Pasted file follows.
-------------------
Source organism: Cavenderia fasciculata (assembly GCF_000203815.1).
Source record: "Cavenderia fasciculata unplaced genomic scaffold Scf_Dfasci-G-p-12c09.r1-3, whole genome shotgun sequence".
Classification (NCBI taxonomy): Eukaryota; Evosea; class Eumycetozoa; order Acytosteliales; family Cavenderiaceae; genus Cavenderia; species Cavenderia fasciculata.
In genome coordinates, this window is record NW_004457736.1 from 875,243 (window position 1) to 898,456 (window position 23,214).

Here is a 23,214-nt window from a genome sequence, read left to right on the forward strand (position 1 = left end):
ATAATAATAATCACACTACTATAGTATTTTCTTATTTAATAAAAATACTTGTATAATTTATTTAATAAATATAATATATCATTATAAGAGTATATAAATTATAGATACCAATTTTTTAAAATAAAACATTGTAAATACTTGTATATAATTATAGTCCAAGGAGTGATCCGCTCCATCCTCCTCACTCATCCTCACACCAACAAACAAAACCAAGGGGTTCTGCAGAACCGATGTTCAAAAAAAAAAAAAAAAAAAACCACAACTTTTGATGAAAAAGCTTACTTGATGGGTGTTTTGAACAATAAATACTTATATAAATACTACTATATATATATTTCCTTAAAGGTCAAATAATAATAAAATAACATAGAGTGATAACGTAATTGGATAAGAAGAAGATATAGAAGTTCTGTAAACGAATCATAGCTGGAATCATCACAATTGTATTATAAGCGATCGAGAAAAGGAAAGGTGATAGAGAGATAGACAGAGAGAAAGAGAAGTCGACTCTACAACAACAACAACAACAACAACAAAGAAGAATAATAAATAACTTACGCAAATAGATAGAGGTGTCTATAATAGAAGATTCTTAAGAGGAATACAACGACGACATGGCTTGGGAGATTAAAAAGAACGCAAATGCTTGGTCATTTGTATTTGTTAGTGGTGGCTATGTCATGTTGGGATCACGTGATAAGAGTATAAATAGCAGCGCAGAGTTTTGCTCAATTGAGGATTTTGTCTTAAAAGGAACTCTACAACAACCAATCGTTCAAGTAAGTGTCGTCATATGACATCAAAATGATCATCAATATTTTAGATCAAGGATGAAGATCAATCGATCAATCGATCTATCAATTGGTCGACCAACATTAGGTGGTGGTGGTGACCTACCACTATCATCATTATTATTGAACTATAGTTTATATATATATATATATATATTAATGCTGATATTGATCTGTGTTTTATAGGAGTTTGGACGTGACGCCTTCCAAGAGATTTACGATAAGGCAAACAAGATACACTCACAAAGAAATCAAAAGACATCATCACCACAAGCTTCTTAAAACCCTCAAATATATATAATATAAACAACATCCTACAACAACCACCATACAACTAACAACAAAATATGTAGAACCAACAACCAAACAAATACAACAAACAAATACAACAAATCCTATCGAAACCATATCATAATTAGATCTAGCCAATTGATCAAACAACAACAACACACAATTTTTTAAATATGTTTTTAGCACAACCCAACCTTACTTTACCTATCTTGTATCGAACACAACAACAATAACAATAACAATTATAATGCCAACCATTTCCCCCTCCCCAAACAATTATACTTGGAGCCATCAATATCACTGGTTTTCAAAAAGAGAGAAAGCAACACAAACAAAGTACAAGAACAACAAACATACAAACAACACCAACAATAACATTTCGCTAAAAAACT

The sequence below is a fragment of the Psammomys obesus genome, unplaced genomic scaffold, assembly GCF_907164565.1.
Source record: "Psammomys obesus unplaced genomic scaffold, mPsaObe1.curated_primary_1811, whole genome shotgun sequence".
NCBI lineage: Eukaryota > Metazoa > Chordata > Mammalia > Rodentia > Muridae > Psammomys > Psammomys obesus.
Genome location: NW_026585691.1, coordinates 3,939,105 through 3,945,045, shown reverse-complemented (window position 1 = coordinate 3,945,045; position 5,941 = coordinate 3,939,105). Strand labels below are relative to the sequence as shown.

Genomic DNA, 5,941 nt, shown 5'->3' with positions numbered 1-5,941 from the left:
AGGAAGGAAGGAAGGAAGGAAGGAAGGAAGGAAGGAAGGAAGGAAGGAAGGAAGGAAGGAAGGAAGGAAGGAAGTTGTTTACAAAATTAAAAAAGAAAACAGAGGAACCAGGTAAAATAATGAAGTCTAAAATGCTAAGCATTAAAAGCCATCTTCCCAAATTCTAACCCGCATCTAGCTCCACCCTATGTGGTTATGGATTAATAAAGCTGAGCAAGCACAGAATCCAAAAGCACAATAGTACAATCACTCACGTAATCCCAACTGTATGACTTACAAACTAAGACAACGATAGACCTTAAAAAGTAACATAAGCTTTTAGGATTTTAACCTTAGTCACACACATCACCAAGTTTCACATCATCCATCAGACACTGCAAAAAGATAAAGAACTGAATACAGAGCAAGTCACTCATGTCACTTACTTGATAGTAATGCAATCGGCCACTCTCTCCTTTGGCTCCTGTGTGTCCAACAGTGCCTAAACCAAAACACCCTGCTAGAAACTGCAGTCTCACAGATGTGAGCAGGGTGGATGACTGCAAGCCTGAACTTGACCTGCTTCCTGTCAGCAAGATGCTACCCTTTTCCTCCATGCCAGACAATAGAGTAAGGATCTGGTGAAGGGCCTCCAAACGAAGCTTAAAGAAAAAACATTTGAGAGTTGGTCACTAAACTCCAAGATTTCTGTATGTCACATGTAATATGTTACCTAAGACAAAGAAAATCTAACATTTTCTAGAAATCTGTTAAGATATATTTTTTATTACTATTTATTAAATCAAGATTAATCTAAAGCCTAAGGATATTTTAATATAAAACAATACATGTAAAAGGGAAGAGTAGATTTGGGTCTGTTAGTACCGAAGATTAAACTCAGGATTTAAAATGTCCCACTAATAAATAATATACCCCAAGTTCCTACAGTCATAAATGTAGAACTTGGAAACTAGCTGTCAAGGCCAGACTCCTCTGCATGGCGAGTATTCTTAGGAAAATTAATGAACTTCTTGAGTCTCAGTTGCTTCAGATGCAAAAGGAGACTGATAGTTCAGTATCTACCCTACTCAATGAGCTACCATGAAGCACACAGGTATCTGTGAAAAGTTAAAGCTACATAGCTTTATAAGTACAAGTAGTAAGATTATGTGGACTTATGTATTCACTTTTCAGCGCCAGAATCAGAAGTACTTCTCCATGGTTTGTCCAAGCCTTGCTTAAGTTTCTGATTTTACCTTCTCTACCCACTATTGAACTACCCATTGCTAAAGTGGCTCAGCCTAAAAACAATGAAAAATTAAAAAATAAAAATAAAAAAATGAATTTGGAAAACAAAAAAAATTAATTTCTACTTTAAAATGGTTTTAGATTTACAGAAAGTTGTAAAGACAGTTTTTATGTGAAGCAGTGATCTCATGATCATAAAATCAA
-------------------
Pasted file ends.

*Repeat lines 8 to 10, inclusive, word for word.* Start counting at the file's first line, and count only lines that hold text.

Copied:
Source record: "Psammomys obesus unplaced genomic scaffold, mPsaObe1.curated_primary_1811, whole genome shotgun sequence".
NCBI lineage: Eukaryota > Metazoa > Chordata > Mammalia > Rodentia > Muridae > Psammomys > Psammomys obesus.
Genome location: NW_026585691.1, coordinates 3,939,105 through 3,945,045, shown reverse-complemented (window position 1 = coordinate 3,945,045; position 5,941 = coordinate 3,939,105). Strand labels below are relative to the sequence as shown.